Those who still worked in the "flower towns", hanamachi, of the brothels were strictly forbidden from selling sexual services- those jobs belonged rightfully to the yuujo. It was the very lack of expectation of sex that set geisha apart from the yuujo. These were women who were empowered by selling their arts, and not their bodies. They were female companions: chatty, interesting, relaxing, providing intelligent conversation to men whose wives were never afforded such education, or who were too busy taking care of the roles of the home and the families tied to it to have time to get an education. These were "substitute wives", in terms of engaging a man's thoughts without the troubles and worries of discussing child-rearing, finances, and other daily troubles. It was an escape from the world, and geisha could handle it all.

Geisha, from Andrew O., WikiCommons
By 1800, most geisha were female. They were wildly popular entertainers, and the culture of the oiran had fallen to them. Gone were the overly-lavish multiple layers of silk uchikake, with it's heavy gold, silver, and brass embroidery, stilted, formal language, and many, many rules of engagement and character. Now was the time for subdued aristocracy, subtle languages and familiar exchanges. A geisha's character was as her kimono; high-class without being flashy, like the black, barely-patterned dress made with the most expensive silks and highest craftsmanship available. On the surface, nothing too out of the ordinary, while being on a completely different level from anything a person can imagine. Where oiran were pretty ornaments, geisha could bend and change with the wind- thus, where the term "Flower and Willow world" comes from. Oiran were flowers; geisha were willows.

Geisha popularity only grew, up to the point of WW2. Then, the collapse of the entire industry leveled the community. Their clothing was stolen, burned in bombings or in raids, or chopped to pieces for the increasingly scarce fabrics. Customers couldn't afford food, much less entertainment, so women went to work as farmers or in factories. Common women (and possibly, a few ex-geisha) looking to make quick, easy money from the invading Americans called themselves "geisha girls" and offered sexual favours, giving rise to the Western idea that actual geisha were a very different breed of women. By the 1940s, the teahouses and karyukai (Flower and Willow world) had shut down completely. It looked as if the profession of geisha was at an end.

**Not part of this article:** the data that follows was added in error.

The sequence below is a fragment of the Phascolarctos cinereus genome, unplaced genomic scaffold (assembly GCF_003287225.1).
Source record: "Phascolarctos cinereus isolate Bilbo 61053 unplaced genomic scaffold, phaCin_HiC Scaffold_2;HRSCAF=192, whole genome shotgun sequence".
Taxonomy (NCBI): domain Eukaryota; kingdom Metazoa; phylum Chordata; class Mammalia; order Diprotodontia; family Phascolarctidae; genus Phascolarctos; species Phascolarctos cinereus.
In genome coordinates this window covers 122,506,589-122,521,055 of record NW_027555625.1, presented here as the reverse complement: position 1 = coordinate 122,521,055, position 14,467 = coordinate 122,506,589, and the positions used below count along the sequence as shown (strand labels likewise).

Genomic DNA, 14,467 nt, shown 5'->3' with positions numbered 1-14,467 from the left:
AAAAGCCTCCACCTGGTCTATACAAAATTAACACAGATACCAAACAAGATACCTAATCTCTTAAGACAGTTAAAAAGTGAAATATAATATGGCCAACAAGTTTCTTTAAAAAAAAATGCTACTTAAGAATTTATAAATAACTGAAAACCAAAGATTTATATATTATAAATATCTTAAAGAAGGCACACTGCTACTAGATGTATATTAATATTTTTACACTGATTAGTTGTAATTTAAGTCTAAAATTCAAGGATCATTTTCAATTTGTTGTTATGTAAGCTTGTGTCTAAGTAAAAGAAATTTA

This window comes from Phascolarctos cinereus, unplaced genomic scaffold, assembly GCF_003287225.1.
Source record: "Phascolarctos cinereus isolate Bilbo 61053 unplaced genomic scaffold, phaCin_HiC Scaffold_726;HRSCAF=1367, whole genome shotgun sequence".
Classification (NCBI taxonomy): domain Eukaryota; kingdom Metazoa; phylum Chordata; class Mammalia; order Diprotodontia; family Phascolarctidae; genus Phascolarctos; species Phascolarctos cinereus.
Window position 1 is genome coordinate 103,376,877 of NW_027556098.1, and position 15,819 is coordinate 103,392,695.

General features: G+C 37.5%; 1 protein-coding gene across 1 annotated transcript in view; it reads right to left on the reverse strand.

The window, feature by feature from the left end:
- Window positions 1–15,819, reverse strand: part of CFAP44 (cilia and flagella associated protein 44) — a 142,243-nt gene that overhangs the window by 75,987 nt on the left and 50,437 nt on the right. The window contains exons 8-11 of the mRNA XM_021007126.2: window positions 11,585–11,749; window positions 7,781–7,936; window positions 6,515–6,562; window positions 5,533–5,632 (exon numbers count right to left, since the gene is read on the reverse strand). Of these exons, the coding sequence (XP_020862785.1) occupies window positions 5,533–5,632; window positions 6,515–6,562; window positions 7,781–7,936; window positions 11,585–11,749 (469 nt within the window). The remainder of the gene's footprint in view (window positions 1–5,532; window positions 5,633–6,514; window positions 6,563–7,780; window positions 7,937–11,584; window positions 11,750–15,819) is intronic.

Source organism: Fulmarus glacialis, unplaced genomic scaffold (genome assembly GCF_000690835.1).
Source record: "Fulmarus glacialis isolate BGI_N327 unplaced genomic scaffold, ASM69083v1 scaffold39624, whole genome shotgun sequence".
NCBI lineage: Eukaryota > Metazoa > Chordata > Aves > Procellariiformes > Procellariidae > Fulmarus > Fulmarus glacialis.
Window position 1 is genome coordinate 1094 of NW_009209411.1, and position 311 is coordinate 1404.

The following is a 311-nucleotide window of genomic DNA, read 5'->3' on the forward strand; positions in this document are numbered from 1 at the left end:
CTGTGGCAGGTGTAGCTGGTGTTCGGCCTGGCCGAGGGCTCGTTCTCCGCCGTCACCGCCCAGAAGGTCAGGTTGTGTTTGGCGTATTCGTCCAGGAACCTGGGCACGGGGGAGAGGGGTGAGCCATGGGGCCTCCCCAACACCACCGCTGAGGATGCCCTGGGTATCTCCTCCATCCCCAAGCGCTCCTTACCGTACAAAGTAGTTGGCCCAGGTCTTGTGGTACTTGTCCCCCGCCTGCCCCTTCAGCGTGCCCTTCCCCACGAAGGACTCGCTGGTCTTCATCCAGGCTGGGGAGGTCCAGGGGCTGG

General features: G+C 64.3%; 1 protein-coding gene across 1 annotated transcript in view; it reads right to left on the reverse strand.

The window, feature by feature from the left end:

True to willow ideals, however, soon after the reconstruction of Japan, the remaining geisha organized as a national industry, setting down protections and laws on how to govern their profession and their workers. Prostitution was outlawed in 1959, in accordance with Western ideals, and selling the destitute into work was illegal as well. Wages became more standardized, and ensured the continuance of the karyukai. Where geisha were once a class of women who changed to keep up with the times and tastes of their clientele, they became curators of traditions gone by, one of the last bastions of Japanese traditional culture. Geisha were resilient, bending yet never breaking, no matter what happened: Kansai or Tohoku earthquakes, nuclear bombings, economic collapse- geisha have survived it all, in pursuit of art and happiness.

1 comment:

  1. Wow, great article as usual!
    Big parts of this I already knew, but you are the first source I've found who explains why it's called "Flower and Willow world".
    Keep up with your posts!

    ReplyDelete